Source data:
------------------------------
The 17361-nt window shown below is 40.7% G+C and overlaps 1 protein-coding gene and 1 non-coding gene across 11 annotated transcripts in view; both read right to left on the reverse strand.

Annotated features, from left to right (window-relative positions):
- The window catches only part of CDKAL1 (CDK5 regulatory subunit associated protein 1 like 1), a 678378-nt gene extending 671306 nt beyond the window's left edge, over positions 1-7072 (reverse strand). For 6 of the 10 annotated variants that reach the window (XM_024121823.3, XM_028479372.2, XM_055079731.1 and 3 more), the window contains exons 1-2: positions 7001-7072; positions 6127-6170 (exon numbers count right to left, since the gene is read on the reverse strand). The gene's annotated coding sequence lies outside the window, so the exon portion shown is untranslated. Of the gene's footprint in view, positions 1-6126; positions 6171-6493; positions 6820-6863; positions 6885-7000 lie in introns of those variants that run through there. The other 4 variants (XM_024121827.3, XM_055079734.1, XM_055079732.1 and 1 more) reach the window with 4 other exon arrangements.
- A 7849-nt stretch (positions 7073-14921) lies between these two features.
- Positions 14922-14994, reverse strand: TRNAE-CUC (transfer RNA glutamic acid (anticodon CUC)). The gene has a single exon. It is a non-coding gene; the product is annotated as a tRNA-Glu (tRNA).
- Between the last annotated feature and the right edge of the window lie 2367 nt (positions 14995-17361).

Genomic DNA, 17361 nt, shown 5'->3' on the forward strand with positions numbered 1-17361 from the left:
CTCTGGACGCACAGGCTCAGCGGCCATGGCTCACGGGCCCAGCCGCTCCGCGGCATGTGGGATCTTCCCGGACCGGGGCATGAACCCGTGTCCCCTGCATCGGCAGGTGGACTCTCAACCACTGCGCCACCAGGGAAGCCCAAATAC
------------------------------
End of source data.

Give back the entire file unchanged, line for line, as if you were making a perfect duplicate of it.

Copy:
The 17361-nt window shown below is 40.7% G+C and overlaps 1 protein-coding gene and 1 non-coding gene across 11 annotated transcripts in view; both read right to left on the reverse strand.

Annotated features, from left to right (window-relative positions):
- The window catches only part of CDKAL1 (CDK5 regulatory subunit associated protein 1 like 1), a 678378-nt gene extending 671306 nt beyond the window's left edge, over positions 1-7072 (reverse strand). For 6 of the 10 annotated variants that reach the window (XM_024121823.3, XM_028479372.2, XM_055079731.1 and 3 more), the window contains exons 1-2: positions 7001-7072; positions 6127-6170 (exon numbers count right to left, since the gene is read on the reverse strand). The gene's annotated coding sequence lies outside the window, so the exon portion shown is untranslated. Of the gene's footprint in view, positions 1-6126; positions 6171-6493; positions 6820-6863; positions 6885-7000 lie in introns of those variants that run through there. The other 4 variants (XM_024121827.3, XM_055079734.1, XM_055079732.1 and 1 more) reach the window with 4 other exon arrangements.
- A 7849-nt stretch (positions 7073-14921) lies between these two features.
- Positions 14922-14994, reverse strand: TRNAE-CUC (transfer RNA glutamic acid (anticodon CUC)). The gene has a single exon. It is a non-coding gene; the product is annotated as a tRNA-Glu (tRNA).
- Between the last annotated feature and the right edge of the window lie 2367 nt (positions 14995-17361).

Genomic DNA, 17361 nt, shown 5'->3' on the forward strand with positions numbered 1-17361 from the left:
CTCTGGACGCACAGGCTCAGCGGCCATGGCTCACGGGCCCAGCCGCTCCGCGGCATGTGGGATCTTCCCGGACCGGGGCATGAACCCGTGTCCCCTGCATCGGCAGGTGGACTCTCAACCACTGCGCCACCAGGGAAGCCCAAATAC